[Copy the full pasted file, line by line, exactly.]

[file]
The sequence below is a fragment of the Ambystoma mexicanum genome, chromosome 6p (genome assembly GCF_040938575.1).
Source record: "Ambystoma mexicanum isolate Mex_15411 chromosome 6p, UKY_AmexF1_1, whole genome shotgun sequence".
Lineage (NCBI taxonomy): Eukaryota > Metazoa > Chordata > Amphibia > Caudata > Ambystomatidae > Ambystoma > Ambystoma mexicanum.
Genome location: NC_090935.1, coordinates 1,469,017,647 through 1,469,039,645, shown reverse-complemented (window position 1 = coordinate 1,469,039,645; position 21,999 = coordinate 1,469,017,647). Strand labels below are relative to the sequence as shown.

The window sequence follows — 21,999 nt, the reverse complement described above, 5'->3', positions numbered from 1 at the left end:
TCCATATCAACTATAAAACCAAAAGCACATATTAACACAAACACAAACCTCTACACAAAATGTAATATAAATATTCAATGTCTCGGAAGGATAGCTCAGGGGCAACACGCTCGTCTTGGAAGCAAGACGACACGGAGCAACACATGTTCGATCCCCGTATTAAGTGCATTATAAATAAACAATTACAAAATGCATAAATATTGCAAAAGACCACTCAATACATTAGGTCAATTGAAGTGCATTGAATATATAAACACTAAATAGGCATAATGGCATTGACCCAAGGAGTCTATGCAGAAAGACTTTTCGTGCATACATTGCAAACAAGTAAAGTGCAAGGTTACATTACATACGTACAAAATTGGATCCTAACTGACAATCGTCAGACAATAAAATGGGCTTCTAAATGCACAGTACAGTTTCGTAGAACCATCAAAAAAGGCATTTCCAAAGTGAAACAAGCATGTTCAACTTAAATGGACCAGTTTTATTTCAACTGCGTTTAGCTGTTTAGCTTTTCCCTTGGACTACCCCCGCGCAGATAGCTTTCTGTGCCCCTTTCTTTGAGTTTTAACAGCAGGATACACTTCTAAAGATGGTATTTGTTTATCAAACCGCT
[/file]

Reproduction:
The sequence below is a fragment of the Ambystoma mexicanum genome, chromosome 6p (genome assembly GCF_040938575.1).
Source record: "Ambystoma mexicanum isolate Mex_15411 chromosome 6p, UKY_AmexF1_1, whole genome shotgun sequence".
Lineage (NCBI taxonomy): Eukaryota > Metazoa > Chordata > Amphibia > Caudata > Ambystomatidae > Ambystoma > Ambystoma mexicanum.
Genome location: NC_090935.1, coordinates 1,469,017,647 through 1,469,039,645, shown reverse-complemented (window position 1 = coordinate 1,469,039,645; position 21,999 = coordinate 1,469,017,647). Strand labels below are relative to the sequence as shown.

The window sequence follows — 21,999 nt, the reverse complement described above, 5'->3', positions numbered from 1 at the left end:
TCCATATCAACTATAAAACCAAAAGCACATATTAACACAAACACAAACCTCTACACAAAATGTAATATAAATATTCAATGTCTCGGAAGGATAGCTCAGGGGCAACACGCTCGTCTTGGAAGCAAGACGACACGGAGCAACACATGTTCGATCCCCGTATTAAGTGCATTATAAATAAACAATTACAAAATGCATAAATATTGCAAAAGACCACTCAATACATTAGGTCAATTGAAGTGCATTGAATATATAAACACTAAATAGGCATAATGGCATTGACCCAAGGAGTCTATGCAGAAAGACTTTTCGTGCATACATTGCAAACAAGTAAAGTGCAAGGTTACATTACATACGTACAAAATTGGATCCTAACTGACAATCGTCAGACAATAAAATGGGCTTCTAAATGCACAGTACAGTTTCGTAGAACCATCAAAAAAGGCATTTCCAAAGTGAAACAAGCATGTTCAACTTAAATGGACCAGTTTTATTTCAACTGCGTTTAGCTGTTTAGCTTTTCCCTTGGACTACCCCCGCGCAGATAGCTTTCTGTGCCCCTTTCTTTGAGTTTTAACAGCAGGATACACTTCTAAAGATGGTATTTGTTTATCAAACCGCT